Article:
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Tessie L'Amour
Works at entertaining the masses
Lives in Dayton, OH
27,602 followers|7,305,770 views
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Tessie L'Amour

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Remember that Easter is an important Christian religious holiday
Hence, the prominently displayed cross. She remembers.
#nsfw  
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The cutest bunny I ever saw.
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Is it lunch time yet?

Perhaps this is what Green Eggs and Ham was really all about.
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+Todd Vierling Spoil sport.
+Dana Geppi Me too!
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Wild, wanton sex. You have been warned (or intrigued).
If you would like to follow awesome writers who publish the sort of thing your mother would have punished you for reading, add the circle. If you are one of those awesome authors and would like to be included in the circle, let me know. If you've added it before, simply add to the same circle and Google+ will handle it, giving you the newest authors.

Please share this with readers and writers you think would be interested.
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In this Circle:
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Add me me to your circle. :)
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I will be sharing my Erotica Authors circle later
If you think you are not in it, but should be, let me know. If you think you are in it, but shouldn't be, let me know. If you don't know whether you should be, feel free to ask.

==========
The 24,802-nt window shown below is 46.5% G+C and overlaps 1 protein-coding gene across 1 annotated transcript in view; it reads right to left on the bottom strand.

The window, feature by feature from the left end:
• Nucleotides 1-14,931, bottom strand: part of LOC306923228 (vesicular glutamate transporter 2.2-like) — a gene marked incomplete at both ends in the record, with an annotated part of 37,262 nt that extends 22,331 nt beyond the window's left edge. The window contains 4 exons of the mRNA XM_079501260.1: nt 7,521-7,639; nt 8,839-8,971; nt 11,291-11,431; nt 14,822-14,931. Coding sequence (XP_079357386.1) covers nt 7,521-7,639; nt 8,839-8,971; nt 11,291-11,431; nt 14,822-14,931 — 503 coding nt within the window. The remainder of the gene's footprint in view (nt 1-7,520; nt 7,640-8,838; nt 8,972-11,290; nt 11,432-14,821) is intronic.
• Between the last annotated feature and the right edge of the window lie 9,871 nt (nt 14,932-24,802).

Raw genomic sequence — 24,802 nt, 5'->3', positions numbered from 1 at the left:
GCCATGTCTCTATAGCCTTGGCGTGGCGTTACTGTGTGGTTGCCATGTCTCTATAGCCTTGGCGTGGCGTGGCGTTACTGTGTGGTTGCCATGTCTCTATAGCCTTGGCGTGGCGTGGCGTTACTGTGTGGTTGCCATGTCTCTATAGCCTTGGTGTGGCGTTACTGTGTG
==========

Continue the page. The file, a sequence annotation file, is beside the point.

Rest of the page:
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Seriously, no... only because I have not written anything recently. 
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Best listened to on high volume while your boss is walking by
It's a bonus if the HR folks get to enjoy it as well.
#anime #sexy  
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These are dad's cartoons. ;)
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Tessie L'Amour

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Ooh la la
Just the thing for your pre-dinner munchies.
 
If you're okay with a little risqué
She (the Madhat Kat) creates a fascinating blend of burlesque, pin up, poetry and sketches, but she needs you to be a Patron. Just $1 a month, or more if you like, and you could be a Patron of the Arts (and get the inside scoop on the risqué bits). Trust me, you want to see this photo by Andrew J. Baran, though perhaps not when the boss/wife/kids are watching. (No nudity, but still)
Favourite bit: that little splash of multi-coloured light on my arm. photo by Andrew J. Baran http://www.andrewjbaran.com
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Of course, silly

#nsfw  
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And a wink
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Mixed Messages
A husband walking in on such a scene might think he is in for a pleasant evening with a wife who is feeling frisky. But if he were too entranced by the ass emerging from the apron, he might miss the grip his lovely wife has on the frying pan and fail to see that this is a scene fraught with danger. Tread carefully, dear sir, tread carefully.